2That was easy enough. "For one thing", I replied, "it would put an end to the mystification which is constantly embedded in the very kind of question you have posed. It will compel you to define, in a language accessible to all, what you mean when you speak of a ‘comprador’ class to an African audience; when you dismiss your intellectual opponents as ‘revisionists’, which not only makes further dialogue with them beneath your intellect, but justifies their liquidation; it would compel you to show your listeners where you found ‘kulaks’ in the heart of Africa, thus dismissing them as deserving no less than a ‘Stalinist solution’ְ. ... in short, you would be left no option but to narrate, in a language that is accessible to your society, why ‘Marxist-Leninism’ in the ‘socialist’ dispensation of Mengistu’s Ethiopia aspires to the same level of torture, secret executions, arbitrary detentions and other refinements in social dehumanisation as the ‘comprador-capitalism’ of Mobutu Sese Seko’s Zaire, or Hastings Banda’s Malawi".

3The ‘Universal Declaration of Human Rights’ does not of course aspire to the mystification tendencies of most ideological tracts — including the religious. It is a straightforward, humanist statement of rights, one that is transcendental only in the sense that it does transcend all ideological and religious detractions from the worth of man, woman and child as the fundamental unit of culture, productivity and indeed, civilisation. It therefore deserves far greater dissemination than it tends to receive — that is, it requires no intermediaries — as is the case with secular and religious scriptures — since it speaks directly and universally to humanity.

4All that this document requires therefore is simply that it be rendered in all the accessible languages of all societies; then let every sentient member of society weigh its claims against the excuses of dictatorships, intolerance, discrimination against the opportunisms and naked lust for power and domination by a minority within societies, against even the fundamentalist terror of the religious kind that is fast’ replacing the state terror of discredited and yet surviving ideologies.

5Then, perhaps, irrespective of race, faith, or sex, humanity in every corner of the world will begin to understand how much it has lost in its goal of self-realisation, and how much it yet stands to lose.

Universal Declaration of Human Rights

PREAMBLE

1Whereas recognition of the inherent dignity and of the equal and inalienable rights of all members of the human family is the foundation of freedom justice and peace in the world.

2Whereas disregard and contempt for human rights have resulted in barbarous acts which have outraged the conscience of mankind, and the advent of a world in which human beings shall enjoy freedom of speech and belief and freedom from fear and want has been proclaimed as the highest aspiration of the common people.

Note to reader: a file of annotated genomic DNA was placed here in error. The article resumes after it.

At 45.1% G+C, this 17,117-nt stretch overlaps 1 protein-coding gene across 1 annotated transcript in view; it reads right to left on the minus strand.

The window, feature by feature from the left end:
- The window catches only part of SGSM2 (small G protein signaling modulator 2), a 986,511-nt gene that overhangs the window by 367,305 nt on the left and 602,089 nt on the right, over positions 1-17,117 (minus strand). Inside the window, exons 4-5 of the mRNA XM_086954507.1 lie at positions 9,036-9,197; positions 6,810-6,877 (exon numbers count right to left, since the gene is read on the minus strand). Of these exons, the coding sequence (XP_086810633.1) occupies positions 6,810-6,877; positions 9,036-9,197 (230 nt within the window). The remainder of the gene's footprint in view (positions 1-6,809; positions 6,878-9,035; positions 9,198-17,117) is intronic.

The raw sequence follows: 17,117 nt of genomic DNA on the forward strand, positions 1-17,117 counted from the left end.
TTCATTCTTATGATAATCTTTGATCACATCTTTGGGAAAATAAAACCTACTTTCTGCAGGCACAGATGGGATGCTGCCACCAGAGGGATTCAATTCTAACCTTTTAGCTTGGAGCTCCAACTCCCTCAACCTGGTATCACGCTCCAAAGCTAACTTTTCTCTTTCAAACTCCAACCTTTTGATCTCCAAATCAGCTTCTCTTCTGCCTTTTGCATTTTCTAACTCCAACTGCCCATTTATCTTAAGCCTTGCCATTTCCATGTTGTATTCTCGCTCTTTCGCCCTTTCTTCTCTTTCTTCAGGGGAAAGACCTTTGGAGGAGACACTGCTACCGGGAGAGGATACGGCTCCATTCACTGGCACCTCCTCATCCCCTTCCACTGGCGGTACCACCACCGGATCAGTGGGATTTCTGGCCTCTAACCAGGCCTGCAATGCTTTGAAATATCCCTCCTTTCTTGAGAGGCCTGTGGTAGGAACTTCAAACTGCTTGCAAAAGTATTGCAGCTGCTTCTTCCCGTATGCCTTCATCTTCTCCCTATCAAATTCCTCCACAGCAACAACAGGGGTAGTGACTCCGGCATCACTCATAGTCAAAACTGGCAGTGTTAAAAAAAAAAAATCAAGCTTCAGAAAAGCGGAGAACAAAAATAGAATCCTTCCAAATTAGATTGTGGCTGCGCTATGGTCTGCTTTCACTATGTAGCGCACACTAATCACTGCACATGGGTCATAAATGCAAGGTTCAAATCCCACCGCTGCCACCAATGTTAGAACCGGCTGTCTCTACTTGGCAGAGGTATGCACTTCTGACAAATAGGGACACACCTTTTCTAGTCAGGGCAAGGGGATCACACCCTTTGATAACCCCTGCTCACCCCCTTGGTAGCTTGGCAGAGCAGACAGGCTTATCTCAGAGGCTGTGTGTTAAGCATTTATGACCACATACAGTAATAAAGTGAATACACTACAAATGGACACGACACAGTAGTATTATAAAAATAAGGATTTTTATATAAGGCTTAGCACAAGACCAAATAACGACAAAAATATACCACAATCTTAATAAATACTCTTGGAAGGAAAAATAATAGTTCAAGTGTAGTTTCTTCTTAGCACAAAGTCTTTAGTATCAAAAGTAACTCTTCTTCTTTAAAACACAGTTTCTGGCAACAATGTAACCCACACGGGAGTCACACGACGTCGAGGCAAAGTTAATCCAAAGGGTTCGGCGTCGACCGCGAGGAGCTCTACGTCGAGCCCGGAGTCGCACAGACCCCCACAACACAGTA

3Whereas it is essential, if man is not to be compelled to have recourse, as a last resort, to rebellion against tyranny and oppression, that human rights should be protected by the rule of law.

4Whereas it is essential to promote the development of friendly relations between nations.

5Whereas the peoples of the United Nations have in the Charter reaffirmed their faith in fundamental human rights, in the dignity and worth of the human person and in the equal rights of men and women and have determined to promote social progress and better standards of life in larger freedom.

6Whereas Member States have pledged themselves to achieve, in cooperation with the United Nations, the promotion of universal respect for and observance of human rights and fundamental freedoms.

7Whereas a common understanding of these rights and freedoms is of the greatest importance for the full realization of this pledge.

NOW, THEREFORE,

8The General Assembly

9Proclaims this Universal Declaration of Human Rights as a common standard of achievement for all peoples and all nations, to the end that every individual and every organ of society, keeping this Declaration in mind, shall strive by teaching and education to promote respect for these rights and freedoms and by progressive measures, national and international, to secure their universal and effective recognition and observance, both among the peoples of Member States themselves and among the peoples of territories under their jurisdiction.

Article 1

10All human beings are born free and equal in dignity and rights. They are endowed with reason and conscience and should act towards one another in a spirit of brotherhood.

Article 2

11Everyone is entitled to all the rights and freedoms set forth in this Declaration, without distinction of any kind, such as race, colour, sex, language, religion, political or other opinion, national or social origin, property, birth or other status.

12Furthermore, no distinction shall be made on the basis of the political, jurisdictional or international status of the country or territory to which a person belongs, whether it be independent, trust, non-self-governing or under...